As with all tests, procedures, and treatments, you will be required to consent for an ARM. Your care team should go through all the benefits (the advantages of ARM), the risks (the disadvantages of ARM), implications (associated risks of ARM) and possible future consequences of ARM, in order for you to make an informed decision. Labour is not necessarily the best time to hear this information for the first time, so it is recommended you discuss ARM, and other care options, with your care team at your ante-natal appointments. A birth plan can be an excellent way to initiate this discussion. You can read more about birth plans and preferences here AND here.
Your consent for ARM will be obtained verbally. If at any time you need anything explained to you, please ask. It is important that you understand what you are consenting to.
You should not be put under any pressure to commit to having your waters artificially broken in order to receive pain medication, gain access to the delivery suites, or to avoid routine interventions.
What the Evidence Says
Evidence does not support artificial rupture of membranes for women in normally progressing spontaneous labours or where a woman’s labour has become prolonged. The evidence shows that ARM does not shorten the first stage of labour.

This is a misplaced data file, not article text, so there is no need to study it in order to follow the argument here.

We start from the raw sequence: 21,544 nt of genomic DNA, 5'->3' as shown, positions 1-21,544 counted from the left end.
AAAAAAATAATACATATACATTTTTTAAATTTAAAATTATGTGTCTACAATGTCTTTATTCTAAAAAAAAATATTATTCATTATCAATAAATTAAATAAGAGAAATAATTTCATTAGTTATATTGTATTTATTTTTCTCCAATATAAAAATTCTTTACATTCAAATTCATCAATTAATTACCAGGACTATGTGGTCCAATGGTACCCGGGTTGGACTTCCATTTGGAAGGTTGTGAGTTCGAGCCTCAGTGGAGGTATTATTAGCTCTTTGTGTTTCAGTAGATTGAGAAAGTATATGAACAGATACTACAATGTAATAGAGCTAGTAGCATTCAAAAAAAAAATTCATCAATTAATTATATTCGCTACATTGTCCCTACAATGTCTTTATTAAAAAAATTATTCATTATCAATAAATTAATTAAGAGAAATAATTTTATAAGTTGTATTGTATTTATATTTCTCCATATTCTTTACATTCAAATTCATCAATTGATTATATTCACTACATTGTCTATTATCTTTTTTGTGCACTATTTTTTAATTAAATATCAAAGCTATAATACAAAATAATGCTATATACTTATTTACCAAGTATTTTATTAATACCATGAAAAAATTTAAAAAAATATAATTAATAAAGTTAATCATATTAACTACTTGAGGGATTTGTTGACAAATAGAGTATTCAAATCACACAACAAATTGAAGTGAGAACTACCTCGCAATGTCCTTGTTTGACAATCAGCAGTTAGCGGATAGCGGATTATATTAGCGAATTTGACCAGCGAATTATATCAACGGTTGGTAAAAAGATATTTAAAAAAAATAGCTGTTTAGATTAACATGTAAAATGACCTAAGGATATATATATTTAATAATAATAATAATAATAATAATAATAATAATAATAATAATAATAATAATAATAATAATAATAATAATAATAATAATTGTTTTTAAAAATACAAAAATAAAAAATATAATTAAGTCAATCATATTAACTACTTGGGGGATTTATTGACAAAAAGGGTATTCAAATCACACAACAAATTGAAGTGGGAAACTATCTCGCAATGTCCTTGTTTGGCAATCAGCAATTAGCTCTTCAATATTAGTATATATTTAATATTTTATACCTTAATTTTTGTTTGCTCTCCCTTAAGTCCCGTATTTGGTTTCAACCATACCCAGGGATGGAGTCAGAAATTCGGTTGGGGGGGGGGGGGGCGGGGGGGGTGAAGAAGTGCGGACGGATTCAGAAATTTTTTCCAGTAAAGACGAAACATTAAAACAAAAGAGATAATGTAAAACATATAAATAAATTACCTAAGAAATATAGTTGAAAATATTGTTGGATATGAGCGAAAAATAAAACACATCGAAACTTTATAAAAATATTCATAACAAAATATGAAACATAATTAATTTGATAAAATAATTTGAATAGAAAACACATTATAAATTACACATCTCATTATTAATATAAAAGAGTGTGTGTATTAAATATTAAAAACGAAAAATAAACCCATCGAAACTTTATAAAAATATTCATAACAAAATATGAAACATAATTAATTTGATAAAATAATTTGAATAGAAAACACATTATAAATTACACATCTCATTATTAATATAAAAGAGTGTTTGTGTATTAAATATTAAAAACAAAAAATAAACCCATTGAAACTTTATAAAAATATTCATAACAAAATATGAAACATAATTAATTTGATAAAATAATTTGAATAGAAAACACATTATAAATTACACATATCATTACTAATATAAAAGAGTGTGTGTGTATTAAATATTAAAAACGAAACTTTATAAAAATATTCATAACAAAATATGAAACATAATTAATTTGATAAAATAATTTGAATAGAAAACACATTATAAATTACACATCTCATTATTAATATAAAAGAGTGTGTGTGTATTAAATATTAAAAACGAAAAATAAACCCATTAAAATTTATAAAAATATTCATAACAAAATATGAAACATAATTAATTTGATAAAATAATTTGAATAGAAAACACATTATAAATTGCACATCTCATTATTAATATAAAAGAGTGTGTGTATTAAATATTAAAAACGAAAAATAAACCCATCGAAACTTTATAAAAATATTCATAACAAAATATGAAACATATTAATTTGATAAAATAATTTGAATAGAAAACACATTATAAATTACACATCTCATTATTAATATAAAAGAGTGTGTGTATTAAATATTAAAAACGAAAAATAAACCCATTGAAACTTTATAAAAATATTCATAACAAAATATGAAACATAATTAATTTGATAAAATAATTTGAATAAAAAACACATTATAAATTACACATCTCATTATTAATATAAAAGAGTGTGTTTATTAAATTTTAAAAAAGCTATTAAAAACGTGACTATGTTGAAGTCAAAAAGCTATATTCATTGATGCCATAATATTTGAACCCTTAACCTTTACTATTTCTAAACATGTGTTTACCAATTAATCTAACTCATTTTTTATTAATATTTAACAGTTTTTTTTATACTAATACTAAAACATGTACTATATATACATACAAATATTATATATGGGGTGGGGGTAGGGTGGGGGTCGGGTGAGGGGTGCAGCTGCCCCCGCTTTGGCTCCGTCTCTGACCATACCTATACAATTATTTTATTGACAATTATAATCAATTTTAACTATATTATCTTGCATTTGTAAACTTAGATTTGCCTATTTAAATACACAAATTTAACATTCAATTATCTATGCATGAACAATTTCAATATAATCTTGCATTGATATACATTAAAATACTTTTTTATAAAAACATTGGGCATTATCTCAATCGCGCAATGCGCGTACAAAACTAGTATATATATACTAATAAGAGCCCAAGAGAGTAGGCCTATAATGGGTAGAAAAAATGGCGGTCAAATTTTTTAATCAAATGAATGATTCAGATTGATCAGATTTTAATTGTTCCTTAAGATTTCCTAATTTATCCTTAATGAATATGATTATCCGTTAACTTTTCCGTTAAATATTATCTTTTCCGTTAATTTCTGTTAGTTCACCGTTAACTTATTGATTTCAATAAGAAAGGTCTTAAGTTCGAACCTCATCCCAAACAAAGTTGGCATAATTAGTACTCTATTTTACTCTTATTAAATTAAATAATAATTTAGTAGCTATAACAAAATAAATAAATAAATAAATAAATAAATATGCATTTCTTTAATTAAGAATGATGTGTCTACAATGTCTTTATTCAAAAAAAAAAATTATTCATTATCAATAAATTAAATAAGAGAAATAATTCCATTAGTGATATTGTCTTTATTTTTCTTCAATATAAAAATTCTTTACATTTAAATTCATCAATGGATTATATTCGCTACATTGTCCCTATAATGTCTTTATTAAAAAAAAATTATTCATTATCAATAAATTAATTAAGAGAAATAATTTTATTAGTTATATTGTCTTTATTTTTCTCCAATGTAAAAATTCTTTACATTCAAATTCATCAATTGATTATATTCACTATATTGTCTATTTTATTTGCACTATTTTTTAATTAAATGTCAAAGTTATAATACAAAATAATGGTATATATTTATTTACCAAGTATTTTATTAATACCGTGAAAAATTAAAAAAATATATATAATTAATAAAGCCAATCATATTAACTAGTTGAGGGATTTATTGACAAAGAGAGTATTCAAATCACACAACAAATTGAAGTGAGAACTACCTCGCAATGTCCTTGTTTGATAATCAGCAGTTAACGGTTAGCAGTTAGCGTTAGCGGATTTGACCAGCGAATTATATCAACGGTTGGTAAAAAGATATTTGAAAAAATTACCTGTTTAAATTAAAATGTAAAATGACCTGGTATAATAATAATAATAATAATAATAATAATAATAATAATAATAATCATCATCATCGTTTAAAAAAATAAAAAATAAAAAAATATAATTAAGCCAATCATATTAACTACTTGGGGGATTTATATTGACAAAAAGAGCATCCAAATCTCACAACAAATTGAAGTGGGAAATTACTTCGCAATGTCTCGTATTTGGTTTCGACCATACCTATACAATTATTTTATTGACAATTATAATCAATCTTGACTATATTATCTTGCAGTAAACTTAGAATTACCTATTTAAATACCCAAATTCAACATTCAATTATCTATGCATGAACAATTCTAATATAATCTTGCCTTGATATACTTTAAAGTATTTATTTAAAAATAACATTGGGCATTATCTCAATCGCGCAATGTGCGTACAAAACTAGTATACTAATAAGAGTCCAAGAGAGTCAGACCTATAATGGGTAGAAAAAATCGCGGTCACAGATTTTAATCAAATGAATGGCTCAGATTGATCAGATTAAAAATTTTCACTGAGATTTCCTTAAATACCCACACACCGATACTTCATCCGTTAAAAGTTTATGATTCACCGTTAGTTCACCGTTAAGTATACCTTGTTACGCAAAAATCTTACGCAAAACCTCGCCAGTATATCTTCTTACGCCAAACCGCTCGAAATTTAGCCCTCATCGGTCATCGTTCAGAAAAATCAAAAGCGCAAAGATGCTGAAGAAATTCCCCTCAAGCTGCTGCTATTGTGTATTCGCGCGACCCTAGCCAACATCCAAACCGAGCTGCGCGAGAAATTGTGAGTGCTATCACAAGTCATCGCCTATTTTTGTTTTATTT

The following are the advantages and disadvantage of artificial rupture of membranes:
* if your baby is showing signs of distress and requires internal monitoring – foetal scalp monitoring
* if your baby is showing signs of distress an ARM will show if there is meconium present (Note: meconium can be a sign of foetal distress but in many cases occurs in a normal healthy labour with no adverse affects)
* some research has shown it may shorten the second stage of labour in first time mothers
* possible increase of caesarean section
* many women report ARM makes contractions stronger/more painful
* increases your baby’s risk of exposure to infection in vaginal track (Group B Strep and others)
* does not shorten first stage of labour
* increases a risk of cord prolapse
* may increase risk of cord compression
* your health care provider may introduce time limits to your labour once an ARM is done
* introduces further interventions
* ARM may cause your health care provider to recommend continuous electronic foetal monitoring
* ARM may cause your health care provider to restrict your mobility or from using a birth pool or bath